Yeah, blame the gunwriters. Blame your stupidity on someone else. Were you not taught to treat every firearm as loaded? You must always assume that a firearm is loaded every time you handle it. Maybe you were taught the opposite. Assume that a firearm is not loaded and squeeze the trigger first to check if the chamber is empty. What an idiot!

Even if someone treats these Glocks as safe as they can, discharges still occur with too frequent regularity. Putting a safety on a trigger's like putting a break on an accelerator! It just doesn't wash. If a cop gets in a scuffle with a gun like this, all it would take is for someone's finger to find its way into the trigger guard. I'm a longtime shooter and I've shot the Glock. It's a fine gun, but it needs a manual safety.

Just had a accidental discharge from a Glock 23 , Scared the hell out of me. Ruined a brand new comforter and mattress.I released the magazine ( no problem )I was attempting to remove the bullet in the chamber. I pulled the slide back to eject the bullet in the chamber, it doesn't pop out. I slowly and carefully let the slide go back...and the gun discharges. I take full responsibility for this, but really believe this is a problem that a lot of other people will experience. Is there a remedy or something else I could have done ?

D. Jenkins, were you pulling the trigger when you released the slide? If not, and the gun discharged, that really does sound like a serious problem.

Folks you trigger finger and your brain is your safety period. I think mandatory 8 hrs gun safety should be mandated for new owners of glock firearms. the safety is in the trigger. An approved I see that is need is to reduce the trigger guard's length to make it a more natural feel lay your trigger finger on so it doesn't slip into the trigger. Thanks for sharing your story though. Education is key to prevent accidental shootings.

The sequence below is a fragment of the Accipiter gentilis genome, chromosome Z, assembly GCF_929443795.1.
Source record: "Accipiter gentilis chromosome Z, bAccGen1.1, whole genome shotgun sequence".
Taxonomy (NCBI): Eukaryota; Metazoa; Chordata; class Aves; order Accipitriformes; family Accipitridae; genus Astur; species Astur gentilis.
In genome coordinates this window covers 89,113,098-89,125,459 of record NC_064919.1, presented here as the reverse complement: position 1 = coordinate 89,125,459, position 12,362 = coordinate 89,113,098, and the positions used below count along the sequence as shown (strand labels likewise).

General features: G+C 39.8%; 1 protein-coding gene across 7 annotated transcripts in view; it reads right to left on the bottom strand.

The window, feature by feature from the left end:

Buy a RUGER. I own TWO of their P94 40 cal. Stainless, and Blue, and ALSO, My Favorite in the World, RUGER SR-9. I own Sigs, Colts, S&W's, Springfield Arms, NEVER a Glock, for ALL the reasons aforementioned. But Nothing compares to the Feel, the "Thumb Safety" that the SR-9 has. All my RUGER'S have Thumb Safety's which in NO WAY, prohibit any speed, in drawing and firing. RUGER is my choice, Hands Down, for their Safety & Quality, WITH PRECISION.

I have Glock 21 45 caliber being a retired military with 20 years active duty I been around with different kind of firearms. Here is the step by step disassembly.
1.Removed magazine loaded or not.
2.Check the chamber for round twice it there is one it should eject when pulling the top.
3.Now pull the trigger pointed on safe direction .Why pull the trigger? since the safety is in the trigger it is design that way.

In 2003, Glock announced the Internal Locking System (ILS) safety feature. The ILS is a manually activated lock that is located in the back of the pistol's grip. It is cylindrical in design and, according to Glock, each key is unique. When activated, the lock causes a tab to protrude from the rear of the grip giving both a visual and tactile indication as to whether the lock is engaged or not. When activated, the ILS renders the Glock unfireable as well as making it impossible to disassemble. When disengaged, the ILS adds no further safety mechanisms to the Glock pistol. The ILS is available as an option on most Glock pistols. Glock pistols cannot be retrofitted to accommodate the ILS. The lock must be factory built in Austria and shipped as a special order.